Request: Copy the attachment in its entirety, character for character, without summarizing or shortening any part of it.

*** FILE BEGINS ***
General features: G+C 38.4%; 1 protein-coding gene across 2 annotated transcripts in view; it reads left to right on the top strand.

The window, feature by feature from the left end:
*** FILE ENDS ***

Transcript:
General features: G+C 38.4%; 1 protein-coding gene across 2 annotated transcripts in view; it reads left to right on the top strand.

The window, feature by feature from the left end: